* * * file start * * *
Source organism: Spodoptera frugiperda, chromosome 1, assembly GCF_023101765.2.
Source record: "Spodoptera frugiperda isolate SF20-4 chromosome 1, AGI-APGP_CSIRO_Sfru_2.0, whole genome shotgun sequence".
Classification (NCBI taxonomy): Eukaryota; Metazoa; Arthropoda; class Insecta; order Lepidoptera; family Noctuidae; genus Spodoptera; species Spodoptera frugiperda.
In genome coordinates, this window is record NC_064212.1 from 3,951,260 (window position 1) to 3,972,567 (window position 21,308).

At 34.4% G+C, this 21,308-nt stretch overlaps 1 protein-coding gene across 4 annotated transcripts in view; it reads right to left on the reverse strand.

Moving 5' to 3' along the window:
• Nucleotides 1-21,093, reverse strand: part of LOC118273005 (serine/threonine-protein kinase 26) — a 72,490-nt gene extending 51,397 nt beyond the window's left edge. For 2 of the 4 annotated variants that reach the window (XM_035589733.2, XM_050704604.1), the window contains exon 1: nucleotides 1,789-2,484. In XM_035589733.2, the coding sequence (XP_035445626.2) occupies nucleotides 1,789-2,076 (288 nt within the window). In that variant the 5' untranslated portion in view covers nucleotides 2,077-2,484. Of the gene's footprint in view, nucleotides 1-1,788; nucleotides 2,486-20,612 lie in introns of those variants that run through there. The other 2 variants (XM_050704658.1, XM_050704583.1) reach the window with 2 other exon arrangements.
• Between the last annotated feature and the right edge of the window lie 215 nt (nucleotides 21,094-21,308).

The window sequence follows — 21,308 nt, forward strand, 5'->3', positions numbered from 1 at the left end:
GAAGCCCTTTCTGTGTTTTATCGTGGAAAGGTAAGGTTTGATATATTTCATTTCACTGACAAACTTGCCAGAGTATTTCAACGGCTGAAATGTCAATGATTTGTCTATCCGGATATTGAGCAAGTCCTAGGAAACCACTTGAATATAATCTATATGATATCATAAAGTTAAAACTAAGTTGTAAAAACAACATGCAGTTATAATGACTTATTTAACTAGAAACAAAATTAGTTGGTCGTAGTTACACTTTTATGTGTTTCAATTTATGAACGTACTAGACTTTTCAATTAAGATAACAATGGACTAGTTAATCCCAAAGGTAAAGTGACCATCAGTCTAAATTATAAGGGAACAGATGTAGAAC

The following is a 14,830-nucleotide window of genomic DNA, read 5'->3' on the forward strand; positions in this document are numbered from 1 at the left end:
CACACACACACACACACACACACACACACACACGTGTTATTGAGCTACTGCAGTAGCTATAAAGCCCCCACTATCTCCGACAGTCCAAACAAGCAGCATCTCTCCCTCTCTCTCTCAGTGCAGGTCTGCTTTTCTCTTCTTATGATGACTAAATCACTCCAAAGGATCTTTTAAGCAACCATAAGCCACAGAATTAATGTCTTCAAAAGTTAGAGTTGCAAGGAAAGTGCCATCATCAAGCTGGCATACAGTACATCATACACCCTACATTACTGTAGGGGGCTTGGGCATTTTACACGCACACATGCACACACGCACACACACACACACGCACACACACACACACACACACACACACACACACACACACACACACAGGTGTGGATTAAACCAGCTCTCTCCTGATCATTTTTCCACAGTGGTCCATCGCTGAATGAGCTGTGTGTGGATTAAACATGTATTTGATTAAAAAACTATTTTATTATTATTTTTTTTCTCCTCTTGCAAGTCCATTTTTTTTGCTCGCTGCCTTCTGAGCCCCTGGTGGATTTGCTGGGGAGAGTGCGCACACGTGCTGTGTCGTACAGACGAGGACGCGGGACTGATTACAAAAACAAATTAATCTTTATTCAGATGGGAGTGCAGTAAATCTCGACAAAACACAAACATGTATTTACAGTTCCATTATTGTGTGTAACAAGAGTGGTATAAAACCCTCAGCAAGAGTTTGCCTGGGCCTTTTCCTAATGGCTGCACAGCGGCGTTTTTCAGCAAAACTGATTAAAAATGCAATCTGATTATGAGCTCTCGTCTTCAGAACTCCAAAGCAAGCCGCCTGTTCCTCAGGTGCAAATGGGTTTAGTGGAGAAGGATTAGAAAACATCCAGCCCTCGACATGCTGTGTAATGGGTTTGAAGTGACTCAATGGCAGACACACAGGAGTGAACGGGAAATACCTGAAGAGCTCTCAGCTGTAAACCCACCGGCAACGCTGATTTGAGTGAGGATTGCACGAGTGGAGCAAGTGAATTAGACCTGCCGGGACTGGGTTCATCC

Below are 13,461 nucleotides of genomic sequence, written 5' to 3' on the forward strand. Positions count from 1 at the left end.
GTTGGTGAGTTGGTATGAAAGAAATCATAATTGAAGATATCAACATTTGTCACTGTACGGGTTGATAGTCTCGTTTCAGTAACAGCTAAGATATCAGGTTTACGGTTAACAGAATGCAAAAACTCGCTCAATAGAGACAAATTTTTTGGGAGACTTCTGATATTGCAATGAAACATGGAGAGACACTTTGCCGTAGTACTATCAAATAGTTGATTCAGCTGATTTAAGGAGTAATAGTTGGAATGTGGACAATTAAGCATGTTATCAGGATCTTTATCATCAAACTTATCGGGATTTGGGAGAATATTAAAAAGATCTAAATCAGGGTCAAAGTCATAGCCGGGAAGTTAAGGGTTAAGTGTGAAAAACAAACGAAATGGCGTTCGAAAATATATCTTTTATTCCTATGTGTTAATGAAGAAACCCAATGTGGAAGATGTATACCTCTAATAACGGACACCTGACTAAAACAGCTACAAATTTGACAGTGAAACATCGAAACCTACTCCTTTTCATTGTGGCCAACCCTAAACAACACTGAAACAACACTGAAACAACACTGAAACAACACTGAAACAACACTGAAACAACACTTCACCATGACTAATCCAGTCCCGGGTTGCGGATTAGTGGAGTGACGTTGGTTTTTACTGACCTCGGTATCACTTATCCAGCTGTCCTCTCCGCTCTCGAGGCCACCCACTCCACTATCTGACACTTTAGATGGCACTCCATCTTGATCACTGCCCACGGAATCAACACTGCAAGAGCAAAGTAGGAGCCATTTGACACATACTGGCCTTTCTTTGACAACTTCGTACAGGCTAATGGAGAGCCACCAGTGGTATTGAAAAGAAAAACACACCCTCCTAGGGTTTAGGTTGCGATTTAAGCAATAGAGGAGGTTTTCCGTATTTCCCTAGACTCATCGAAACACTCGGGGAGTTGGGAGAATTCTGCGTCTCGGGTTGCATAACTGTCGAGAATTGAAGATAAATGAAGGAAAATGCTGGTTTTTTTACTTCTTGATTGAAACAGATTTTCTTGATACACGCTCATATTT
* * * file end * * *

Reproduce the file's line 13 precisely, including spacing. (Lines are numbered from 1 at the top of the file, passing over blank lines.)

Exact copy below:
Below are 13,461 nucleotides of genomic sequence, written 5' to 3' on the forward strand. Positions count from 1 at the left end.